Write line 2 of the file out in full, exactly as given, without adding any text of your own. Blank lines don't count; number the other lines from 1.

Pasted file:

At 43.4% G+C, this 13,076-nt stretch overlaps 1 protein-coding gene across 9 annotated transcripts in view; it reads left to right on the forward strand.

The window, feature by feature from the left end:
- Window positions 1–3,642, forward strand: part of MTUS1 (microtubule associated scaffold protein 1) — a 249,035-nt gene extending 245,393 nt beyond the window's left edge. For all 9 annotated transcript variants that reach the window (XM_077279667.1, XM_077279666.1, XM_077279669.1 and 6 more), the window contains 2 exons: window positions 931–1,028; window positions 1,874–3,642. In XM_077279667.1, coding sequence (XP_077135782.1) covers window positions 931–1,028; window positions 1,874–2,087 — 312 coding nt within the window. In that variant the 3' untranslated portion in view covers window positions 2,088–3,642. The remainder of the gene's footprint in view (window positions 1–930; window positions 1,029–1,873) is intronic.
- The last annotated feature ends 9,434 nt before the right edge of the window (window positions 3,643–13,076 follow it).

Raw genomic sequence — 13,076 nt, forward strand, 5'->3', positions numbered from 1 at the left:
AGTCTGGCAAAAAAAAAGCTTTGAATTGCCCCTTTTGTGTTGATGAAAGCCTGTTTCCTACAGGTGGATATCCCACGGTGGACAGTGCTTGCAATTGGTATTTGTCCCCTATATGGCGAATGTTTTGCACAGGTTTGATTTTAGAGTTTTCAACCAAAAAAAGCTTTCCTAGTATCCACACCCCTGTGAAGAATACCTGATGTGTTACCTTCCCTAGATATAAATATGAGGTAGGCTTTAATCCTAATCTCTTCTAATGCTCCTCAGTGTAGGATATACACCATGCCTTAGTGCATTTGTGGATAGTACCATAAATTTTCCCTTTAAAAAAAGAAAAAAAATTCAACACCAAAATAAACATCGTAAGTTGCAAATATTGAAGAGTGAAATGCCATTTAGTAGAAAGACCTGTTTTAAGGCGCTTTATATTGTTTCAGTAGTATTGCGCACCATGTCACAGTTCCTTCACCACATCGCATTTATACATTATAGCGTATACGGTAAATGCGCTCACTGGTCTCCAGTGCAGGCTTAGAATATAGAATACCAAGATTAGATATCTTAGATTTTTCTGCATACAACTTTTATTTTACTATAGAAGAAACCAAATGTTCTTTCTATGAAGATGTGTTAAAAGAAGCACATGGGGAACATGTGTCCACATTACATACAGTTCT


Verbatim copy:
The window, feature by feature from the left end: